Hardy Aloe Aloe striatula

👤 Non-toxic to humans
🐾 Toxic to pets
🌸 Blooming
🍪 Not edible
‍🌱 Easy-care
striped-stemmed aloe


Aloe striatula, commonly known as Hardy Aloe, is a succulent plant that is recognized for its unique and attractive appearance. This evergreen perennial sports long, slender leaves that have a green to greyish-green color, often accentuated with white spots or stripes that run parallel to the leaf margins. The leaves are arranged in rosettes, and over time, multiple rosettes may form clumps. The edges of the leaves are smooth without any thorns or spines, which is somewhat unusual for an Aloe species. During the blooming season, the Hardy Aloe produces cylindrical flower spikes that emerge from the center of the rosettes. The flowers are tubular and typically colored in shades of orange, yellow, or red, presenting a striking contrast against the green foliage. These blossoms are known to attract various pollinators such as bees and hummingbirds. The plant has a branched, shrub-like structure, making it an appealing addition to succulent gardens or as a specimen in rockeries where traditional aloes may not thrive. Its resilience and striking visual appeal make the Hardy Aloe a popular choice among garden enthusiasts seeking to add an exotic touch to their landscapes.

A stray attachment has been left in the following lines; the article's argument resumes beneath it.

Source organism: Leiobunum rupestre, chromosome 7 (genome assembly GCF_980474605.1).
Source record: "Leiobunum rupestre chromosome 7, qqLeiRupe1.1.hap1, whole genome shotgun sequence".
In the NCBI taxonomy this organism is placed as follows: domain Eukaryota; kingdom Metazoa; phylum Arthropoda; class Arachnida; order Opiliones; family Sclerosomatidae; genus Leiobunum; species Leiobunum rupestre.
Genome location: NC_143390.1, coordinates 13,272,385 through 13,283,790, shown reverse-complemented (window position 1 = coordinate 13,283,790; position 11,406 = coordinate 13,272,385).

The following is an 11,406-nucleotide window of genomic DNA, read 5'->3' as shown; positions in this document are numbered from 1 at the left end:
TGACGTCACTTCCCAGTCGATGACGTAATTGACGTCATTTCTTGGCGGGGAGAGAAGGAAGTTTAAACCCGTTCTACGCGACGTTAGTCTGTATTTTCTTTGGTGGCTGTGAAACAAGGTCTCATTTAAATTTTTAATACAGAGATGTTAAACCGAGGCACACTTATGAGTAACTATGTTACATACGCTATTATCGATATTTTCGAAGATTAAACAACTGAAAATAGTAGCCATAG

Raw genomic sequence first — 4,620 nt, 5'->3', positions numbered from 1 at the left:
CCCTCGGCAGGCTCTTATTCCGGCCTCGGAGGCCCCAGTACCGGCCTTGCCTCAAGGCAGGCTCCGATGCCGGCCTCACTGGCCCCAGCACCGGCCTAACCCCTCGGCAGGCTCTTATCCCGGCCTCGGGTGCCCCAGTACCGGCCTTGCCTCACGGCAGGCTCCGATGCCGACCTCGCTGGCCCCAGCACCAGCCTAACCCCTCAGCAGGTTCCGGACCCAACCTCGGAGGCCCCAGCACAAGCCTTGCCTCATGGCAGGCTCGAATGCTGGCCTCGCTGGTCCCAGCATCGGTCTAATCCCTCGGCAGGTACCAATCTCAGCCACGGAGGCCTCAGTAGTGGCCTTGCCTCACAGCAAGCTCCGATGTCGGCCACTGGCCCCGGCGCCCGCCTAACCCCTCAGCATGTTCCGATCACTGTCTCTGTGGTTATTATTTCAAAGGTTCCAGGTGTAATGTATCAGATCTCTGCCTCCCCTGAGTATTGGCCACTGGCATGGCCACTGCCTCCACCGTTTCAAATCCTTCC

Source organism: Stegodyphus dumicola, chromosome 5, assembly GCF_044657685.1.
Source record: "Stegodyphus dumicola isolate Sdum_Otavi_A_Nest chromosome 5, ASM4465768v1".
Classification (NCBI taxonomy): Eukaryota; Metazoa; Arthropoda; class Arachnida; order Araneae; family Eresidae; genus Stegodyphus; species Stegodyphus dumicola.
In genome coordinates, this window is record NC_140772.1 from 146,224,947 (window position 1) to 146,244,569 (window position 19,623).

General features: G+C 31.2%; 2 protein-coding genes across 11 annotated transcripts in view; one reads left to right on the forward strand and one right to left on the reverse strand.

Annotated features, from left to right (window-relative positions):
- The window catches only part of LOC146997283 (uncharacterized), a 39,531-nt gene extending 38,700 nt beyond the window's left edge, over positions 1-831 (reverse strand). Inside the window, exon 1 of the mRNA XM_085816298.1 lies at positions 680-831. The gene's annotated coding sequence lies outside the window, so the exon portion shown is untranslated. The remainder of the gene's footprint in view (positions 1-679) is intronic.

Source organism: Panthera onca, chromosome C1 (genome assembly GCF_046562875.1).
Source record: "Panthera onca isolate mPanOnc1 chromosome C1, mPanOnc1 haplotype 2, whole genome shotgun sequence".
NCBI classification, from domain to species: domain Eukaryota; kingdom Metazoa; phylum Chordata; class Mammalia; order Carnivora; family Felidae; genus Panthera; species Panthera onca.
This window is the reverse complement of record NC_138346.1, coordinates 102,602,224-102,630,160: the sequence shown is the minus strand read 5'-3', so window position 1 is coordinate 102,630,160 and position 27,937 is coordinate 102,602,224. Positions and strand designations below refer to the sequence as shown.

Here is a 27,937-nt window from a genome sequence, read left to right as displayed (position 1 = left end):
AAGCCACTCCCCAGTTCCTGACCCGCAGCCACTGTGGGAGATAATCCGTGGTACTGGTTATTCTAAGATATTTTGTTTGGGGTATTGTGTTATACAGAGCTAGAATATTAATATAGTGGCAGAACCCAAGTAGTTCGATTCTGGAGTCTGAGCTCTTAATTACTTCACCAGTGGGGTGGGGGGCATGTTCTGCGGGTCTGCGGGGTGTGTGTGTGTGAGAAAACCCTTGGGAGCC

Plant Info
Common Problems

About this plant

  • memoNames

    • Synonyms

      Hardy Aloe, Coral Aloe

    • Common names

      Aloe striatula.

  • skullToxicity

    • To humans

      The Aloe striatula, commonly known as the Hardy Aloe or Coral Aloe, is generally considered non-toxic to humans. However, it is important to note that while this aloe is safer than many other aloe species, which can contain aloin and other anthraquinones that are irritants, it still may cause mild irritation in some individuals. If the sap of the plant comes into contact with the skin, it could cause dermatitis in sensitive individuals. Ingestion is not advised, but if small amounts are accidentally ingested, it might lead to mild gastrointestinal discomfort such as nausea, diarrhea, or stomach cramps. It is always prudent to exercise caution and avoid eating or handling any plant material without proper knowledge and guidance.

    • To pets

      The Aloe striatula, commonly known as the Hardy Aloe or Coral Aloe, is generally considered non-toxic to pets, such as dogs and cats. Unlike some other Aloe species which contain saponins and can cause adverse reactions, the Hardy Aloe is typically safer. However, caution is still advised as individual pets might react differently to plants. If a pet does ingest a portion of the plant, there might be a risk of mild gastrointestinal upset, evidenced by symptoms such as vomiting or diarrhea. It is recommended to keep an eye on your pet and consult a veterinarian if any adverse reactions occur after consuming the plant.